Annotations from the Archives: The Library

Creating a culture of reading on the frontier wasn't easy! With days-long travel between towns, getting supplies of any kind—food, lumber, clothing, medicine—could be difficult and costly; it only stands to reason that reading materials like books and magazines might be considered a luxury. 

Red Cloud did not have a public library until 1917. Though literary clubs were popular in the area, most people relied on borrowing privileges from local organizations or simply had to purchase their own small selection of reading materials. In 1913, the new Red Cloud YMCA created a library in one of its rooms, with material donated by the P.E.O. club, allowing its members borrowing rights.

The Red Cloud Chief, painstakingly documenting the arrival of Carnegie Libraries throughout Nebraska, published interviews with Andrew Carnegie and promoted the idea of Red Cloud attracting a library of its own. "At this day and age a public ligrary [sic] is no longer considered a luxury, but a necessity . . . . Now is the opportune time to take the matter up and decide what is to be done" (Red Cloud Chief, 23 November 1916).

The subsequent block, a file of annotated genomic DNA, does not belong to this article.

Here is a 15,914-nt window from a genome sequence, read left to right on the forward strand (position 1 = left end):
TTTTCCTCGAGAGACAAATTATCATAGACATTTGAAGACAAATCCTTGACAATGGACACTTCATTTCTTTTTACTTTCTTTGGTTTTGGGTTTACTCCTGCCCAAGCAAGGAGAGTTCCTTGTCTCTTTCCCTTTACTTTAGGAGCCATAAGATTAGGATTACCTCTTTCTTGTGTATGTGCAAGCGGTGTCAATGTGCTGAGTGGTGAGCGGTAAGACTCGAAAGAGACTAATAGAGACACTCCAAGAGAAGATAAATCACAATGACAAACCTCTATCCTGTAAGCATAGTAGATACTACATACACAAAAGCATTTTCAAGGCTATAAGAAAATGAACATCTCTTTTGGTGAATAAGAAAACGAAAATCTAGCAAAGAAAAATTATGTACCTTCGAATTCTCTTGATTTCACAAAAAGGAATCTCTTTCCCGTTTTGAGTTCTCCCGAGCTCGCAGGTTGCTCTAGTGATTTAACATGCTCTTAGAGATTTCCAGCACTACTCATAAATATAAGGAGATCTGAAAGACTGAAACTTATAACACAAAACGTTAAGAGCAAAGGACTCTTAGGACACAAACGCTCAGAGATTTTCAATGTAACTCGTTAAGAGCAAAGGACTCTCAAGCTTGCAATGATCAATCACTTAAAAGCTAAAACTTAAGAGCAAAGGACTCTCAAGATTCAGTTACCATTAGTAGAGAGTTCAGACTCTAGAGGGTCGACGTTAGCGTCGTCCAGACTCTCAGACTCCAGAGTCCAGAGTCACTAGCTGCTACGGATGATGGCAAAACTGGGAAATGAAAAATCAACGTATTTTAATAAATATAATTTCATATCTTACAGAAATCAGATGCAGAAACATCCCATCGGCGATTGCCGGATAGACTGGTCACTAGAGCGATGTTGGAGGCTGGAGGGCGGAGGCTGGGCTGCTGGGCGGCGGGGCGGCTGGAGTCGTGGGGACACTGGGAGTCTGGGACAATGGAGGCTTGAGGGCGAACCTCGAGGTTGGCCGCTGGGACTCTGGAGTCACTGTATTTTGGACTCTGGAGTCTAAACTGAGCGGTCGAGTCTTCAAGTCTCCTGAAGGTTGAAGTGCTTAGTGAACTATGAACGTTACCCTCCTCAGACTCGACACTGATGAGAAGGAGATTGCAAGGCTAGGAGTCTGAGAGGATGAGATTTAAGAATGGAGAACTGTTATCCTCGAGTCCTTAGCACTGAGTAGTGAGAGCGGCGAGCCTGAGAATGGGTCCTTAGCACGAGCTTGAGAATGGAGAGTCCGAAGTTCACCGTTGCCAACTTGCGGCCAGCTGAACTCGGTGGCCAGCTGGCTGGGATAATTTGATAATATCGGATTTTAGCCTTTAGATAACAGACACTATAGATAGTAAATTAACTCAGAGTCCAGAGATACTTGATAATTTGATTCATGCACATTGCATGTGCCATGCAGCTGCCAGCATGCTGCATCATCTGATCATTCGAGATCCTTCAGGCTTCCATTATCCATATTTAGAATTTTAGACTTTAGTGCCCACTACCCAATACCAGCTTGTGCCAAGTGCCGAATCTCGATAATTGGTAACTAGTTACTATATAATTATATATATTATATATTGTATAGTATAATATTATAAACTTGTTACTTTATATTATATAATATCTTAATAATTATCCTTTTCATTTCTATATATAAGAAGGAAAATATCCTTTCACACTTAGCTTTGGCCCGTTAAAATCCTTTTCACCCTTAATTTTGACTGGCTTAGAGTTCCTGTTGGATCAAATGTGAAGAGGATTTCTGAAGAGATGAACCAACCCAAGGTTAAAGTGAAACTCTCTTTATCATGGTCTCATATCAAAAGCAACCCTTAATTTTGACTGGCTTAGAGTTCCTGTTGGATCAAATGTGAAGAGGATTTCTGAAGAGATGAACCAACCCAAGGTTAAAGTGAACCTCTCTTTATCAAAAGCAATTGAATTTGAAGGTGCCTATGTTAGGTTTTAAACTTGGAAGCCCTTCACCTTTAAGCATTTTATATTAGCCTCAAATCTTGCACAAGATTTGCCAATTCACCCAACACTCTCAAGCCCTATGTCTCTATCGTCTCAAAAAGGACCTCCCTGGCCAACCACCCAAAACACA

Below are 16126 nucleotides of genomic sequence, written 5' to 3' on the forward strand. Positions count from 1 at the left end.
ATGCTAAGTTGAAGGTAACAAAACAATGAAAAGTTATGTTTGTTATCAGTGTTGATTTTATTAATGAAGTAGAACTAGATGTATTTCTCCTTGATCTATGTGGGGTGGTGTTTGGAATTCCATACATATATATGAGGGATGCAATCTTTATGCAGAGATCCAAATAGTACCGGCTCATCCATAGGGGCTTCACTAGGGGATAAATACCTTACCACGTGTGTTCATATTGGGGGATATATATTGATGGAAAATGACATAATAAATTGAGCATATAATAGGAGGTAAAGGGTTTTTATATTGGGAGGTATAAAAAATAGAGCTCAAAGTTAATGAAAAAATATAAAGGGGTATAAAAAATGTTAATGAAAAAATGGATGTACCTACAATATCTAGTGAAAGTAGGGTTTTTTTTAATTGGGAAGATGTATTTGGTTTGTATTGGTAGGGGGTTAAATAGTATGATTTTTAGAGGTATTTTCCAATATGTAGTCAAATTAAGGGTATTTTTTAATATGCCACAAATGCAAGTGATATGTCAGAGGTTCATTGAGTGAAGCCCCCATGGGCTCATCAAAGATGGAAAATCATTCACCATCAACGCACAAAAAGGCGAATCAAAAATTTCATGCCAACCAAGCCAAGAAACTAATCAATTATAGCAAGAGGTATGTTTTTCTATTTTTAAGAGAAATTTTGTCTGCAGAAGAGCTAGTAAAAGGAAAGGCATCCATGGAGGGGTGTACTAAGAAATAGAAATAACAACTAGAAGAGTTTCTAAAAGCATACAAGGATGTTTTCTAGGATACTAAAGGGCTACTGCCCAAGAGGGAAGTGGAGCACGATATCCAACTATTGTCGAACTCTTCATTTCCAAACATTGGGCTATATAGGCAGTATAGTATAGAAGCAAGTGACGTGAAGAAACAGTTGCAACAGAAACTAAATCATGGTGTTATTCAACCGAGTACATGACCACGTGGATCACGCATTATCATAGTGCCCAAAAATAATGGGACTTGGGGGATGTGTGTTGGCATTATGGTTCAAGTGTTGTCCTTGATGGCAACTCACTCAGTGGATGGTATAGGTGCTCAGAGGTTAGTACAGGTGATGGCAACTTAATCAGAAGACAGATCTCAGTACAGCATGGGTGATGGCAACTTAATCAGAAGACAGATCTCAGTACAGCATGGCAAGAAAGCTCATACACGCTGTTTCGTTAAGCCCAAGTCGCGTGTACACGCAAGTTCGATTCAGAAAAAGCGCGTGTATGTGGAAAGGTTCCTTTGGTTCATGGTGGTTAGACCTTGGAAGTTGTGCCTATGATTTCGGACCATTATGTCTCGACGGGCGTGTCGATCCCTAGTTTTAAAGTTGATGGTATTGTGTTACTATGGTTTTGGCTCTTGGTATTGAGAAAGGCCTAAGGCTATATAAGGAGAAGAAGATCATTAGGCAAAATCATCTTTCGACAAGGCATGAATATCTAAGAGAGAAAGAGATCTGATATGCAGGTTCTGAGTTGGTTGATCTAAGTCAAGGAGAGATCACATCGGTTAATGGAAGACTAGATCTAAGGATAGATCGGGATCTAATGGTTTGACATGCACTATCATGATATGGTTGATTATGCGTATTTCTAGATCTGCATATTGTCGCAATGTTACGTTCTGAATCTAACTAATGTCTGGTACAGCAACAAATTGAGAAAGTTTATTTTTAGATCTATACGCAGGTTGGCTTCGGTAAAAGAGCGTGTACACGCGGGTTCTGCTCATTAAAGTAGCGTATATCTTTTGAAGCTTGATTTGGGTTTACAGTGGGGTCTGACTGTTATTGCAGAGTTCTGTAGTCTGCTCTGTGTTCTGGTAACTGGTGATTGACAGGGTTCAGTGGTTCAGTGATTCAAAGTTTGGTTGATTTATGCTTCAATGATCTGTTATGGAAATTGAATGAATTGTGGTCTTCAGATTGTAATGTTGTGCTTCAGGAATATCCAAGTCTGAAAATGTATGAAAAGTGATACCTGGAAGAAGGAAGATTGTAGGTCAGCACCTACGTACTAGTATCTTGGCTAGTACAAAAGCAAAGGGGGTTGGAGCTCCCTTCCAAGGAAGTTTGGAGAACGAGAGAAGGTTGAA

With the local newspaper and many others supporting the initiative, in August 1916, Mayor Damerell asked the city to appraise the school lots adjacent to Grace Episcopal Church, so that those might be purchased by the city (at half price) for the purpose of constructing a Carnegie library. That motion was approved and in December of the same year, the mayor reported that he had submitted plans to the Carnegie Corporation for the Red Cloud Library. Public input overwhelmingly urged city officials to accept the Carnegie offer. 

However, in January 1917, just two weeks later, William T. Auld, an area banker, gave $20,000 for the construction of the Auld Library and the purchase of books. Charles Cather was elected the first president of the library board. It's unclear what became of the Carnegie application.

The photo of Willa Cather reading to her younger siblings is significant; our collections contain a number of photos of her reading to children, and of other family members reading. It is clear from these photos, from the family's involvement with the Auld Library, and from Willa's own writing, just how much the Cather family valued literature and story. Willa Cather talked often about the influences of the things she read, and she remained a supporter of the Red Cloud library her whole life. The National Willa Cather Center owns a number of books and magazines that came from the Cather home library, many of which date from those pre-library times, in our Cather Family Library collection.